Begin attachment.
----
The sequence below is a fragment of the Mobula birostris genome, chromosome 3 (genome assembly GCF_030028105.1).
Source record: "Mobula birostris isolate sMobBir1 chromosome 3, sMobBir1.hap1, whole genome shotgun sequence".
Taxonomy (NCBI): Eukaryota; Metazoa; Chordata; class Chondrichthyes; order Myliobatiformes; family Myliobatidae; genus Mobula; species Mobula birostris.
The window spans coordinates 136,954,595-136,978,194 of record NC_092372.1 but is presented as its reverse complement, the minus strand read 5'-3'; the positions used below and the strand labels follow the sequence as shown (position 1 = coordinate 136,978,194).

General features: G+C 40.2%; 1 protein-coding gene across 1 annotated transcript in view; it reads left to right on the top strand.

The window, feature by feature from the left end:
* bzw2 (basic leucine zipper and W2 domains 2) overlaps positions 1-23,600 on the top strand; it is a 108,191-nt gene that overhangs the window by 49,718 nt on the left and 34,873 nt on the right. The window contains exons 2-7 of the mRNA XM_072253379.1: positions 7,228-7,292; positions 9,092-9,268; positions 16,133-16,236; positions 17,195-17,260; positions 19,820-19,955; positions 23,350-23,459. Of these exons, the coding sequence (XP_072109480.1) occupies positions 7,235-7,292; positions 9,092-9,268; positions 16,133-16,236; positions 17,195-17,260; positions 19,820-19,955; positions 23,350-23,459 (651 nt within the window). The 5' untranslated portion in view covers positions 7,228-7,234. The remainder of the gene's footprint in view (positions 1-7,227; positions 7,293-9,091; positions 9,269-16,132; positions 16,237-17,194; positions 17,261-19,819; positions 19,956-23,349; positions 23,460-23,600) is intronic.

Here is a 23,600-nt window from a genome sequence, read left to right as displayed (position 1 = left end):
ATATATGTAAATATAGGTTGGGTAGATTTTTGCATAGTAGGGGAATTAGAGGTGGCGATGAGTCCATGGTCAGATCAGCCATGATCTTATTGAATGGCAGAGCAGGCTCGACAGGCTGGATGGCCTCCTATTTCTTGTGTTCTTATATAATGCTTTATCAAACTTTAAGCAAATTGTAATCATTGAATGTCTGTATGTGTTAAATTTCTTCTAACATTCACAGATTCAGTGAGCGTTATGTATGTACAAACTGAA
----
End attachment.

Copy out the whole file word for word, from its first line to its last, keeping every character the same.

The sequence below is a fragment of the Mobula birostris genome, chromosome 3 (genome assembly GCF_030028105.1).
Source record: "Mobula birostris isolate sMobBir1 chromosome 3, sMobBir1.hap1, whole genome shotgun sequence".
Taxonomy (NCBI): Eukaryota; Metazoa; Chordata; class Chondrichthyes; order Myliobatiformes; family Myliobatidae; genus Mobula; species Mobula birostris.
The window spans coordinates 136,954,595-136,978,194 of record NC_092372.1 but is presented as its reverse complement, the minus strand read 5'-3'; the positions used below and the strand labels follow the sequence as shown (position 1 = coordinate 136,978,194).

General features: G+C 40.2%; 1 protein-coding gene across 1 annotated transcript in view; it reads left to right on the top strand.

The window, feature by feature from the left end:
* bzw2 (basic leucine zipper and W2 domains 2) overlaps positions 1-23,600 on the top strand; it is a 108,191-nt gene that overhangs the window by 49,718 nt on the left and 34,873 nt on the right. The window contains exons 2-7 of the mRNA XM_072253379.1: positions 7,228-7,292; positions 9,092-9,268; positions 16,133-16,236; positions 17,195-17,260; positions 19,820-19,955; positions 23,350-23,459. Of these exons, the coding sequence (XP_072109480.1) occupies positions 7,235-7,292; positions 9,092-9,268; positions 16,133-16,236; positions 17,195-17,260; positions 19,820-19,955; positions 23,350-23,459 (651 nt within the window). The 5' untranslated portion in view covers positions 7,228-7,234. The remainder of the gene's footprint in view (positions 1-7,227; positions 7,293-9,091; positions 9,269-16,132; positions 16,237-17,194; positions 17,261-19,819; positions 19,956-23,349; positions 23,460-23,600) is intronic.

Here is a 23,600-nt window from a genome sequence, read left to right as displayed (position 1 = left end):
ATATATGTAAATATAGGTTGGGTAGATTTTTGCATAGTAGGGGAATTAGAGGTGGCGATGAGTCCATGGTCAGATCAGCCATGATCTTATTGAATGGCAGAGCAGGCTCGACAGGCTGGATGGCCTCCTATTTCTTGTGTTCTTATATAATGCTTTATCAAACTTTAAGCAAATTGTAATCATTGAATGTCTGTATGTGTTAAATTTCTTCTAACATTCACAGATTCAGTGAGCGTTATGTATGTACAAACTGAA